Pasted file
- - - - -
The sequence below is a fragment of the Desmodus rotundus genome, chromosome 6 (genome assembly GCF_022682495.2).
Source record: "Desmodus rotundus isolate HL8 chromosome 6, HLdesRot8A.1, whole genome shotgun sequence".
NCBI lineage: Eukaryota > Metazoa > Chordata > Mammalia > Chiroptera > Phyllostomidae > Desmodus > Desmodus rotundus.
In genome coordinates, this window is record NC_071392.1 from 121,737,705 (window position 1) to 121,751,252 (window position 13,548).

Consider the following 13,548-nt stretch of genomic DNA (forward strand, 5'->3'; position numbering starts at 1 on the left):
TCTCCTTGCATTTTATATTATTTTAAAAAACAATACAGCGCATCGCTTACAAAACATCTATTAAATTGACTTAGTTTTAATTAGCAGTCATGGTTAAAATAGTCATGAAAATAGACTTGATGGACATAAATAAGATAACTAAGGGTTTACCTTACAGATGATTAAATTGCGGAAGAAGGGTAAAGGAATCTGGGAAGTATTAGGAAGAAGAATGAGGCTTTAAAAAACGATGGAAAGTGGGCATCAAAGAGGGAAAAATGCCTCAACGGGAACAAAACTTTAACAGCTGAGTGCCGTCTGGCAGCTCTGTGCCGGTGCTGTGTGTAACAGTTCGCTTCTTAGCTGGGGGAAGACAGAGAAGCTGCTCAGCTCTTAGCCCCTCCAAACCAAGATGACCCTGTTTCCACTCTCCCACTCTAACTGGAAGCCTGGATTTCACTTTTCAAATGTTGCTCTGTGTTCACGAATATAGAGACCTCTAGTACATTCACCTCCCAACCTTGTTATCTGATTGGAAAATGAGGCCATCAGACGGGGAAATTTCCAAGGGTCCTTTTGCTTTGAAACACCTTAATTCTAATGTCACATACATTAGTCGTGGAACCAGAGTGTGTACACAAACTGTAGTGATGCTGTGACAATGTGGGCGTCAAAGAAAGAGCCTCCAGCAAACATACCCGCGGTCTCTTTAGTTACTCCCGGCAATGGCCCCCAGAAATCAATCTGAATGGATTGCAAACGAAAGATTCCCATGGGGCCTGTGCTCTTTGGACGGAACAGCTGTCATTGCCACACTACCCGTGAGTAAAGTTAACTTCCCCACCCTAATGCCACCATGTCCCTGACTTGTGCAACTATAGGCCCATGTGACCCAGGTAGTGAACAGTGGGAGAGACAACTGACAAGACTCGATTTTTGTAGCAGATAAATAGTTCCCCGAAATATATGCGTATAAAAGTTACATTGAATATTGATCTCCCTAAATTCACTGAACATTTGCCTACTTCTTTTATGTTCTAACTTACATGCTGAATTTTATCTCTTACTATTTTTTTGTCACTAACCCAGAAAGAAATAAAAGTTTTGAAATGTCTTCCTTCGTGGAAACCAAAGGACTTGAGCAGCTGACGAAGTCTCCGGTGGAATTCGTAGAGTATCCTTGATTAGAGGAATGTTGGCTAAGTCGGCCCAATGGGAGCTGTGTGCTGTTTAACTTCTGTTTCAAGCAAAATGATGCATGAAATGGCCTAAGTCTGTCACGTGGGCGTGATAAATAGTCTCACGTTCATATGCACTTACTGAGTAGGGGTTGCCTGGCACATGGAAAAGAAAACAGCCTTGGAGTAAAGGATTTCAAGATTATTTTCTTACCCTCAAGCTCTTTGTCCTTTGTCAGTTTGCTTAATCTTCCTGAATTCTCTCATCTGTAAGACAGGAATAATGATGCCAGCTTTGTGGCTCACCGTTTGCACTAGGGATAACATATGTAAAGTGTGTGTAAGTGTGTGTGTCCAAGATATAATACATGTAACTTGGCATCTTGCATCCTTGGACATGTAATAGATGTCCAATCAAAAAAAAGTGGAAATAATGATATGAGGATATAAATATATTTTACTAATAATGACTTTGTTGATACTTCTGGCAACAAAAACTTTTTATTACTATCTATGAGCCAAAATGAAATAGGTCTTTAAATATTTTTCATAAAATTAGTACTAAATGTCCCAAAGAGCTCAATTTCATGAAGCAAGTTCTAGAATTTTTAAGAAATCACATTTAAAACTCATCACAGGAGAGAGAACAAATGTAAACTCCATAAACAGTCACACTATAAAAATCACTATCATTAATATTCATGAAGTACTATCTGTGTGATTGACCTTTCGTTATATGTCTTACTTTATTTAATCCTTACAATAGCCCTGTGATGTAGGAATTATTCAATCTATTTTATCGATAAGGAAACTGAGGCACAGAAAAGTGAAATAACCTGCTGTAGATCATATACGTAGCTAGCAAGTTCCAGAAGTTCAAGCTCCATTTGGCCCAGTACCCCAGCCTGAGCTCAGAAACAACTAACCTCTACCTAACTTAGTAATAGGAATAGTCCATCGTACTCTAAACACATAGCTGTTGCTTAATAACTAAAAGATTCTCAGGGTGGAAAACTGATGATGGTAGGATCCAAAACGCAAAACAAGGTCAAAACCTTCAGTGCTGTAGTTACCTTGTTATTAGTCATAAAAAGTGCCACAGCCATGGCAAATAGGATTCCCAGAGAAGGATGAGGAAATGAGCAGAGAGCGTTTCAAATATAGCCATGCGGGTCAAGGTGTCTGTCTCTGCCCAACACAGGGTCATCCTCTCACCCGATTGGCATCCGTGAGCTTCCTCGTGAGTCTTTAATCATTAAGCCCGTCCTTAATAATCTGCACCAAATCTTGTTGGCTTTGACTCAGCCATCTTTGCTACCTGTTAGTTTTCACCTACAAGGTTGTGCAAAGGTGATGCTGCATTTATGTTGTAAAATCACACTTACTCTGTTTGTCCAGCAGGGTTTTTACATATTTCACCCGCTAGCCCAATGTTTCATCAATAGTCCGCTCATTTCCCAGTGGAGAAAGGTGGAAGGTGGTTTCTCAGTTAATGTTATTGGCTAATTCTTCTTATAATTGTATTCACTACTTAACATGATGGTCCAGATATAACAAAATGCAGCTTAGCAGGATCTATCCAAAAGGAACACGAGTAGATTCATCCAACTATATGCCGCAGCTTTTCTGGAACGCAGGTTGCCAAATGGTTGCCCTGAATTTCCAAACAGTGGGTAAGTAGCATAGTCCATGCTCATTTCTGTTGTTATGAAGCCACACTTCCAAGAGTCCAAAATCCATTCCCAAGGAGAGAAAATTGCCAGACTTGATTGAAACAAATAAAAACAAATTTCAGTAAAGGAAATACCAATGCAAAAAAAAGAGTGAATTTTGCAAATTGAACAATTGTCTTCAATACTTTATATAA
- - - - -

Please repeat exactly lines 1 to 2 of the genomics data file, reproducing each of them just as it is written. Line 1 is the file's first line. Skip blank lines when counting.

The sequence below is a fragment of the Desmodus rotundus genome, chromosome 6 (genome assembly GCF_022682495.2).
Source record: "Desmodus rotundus isolate HL8 chromosome 6, HLdesRot8A.1, whole genome shotgun sequence".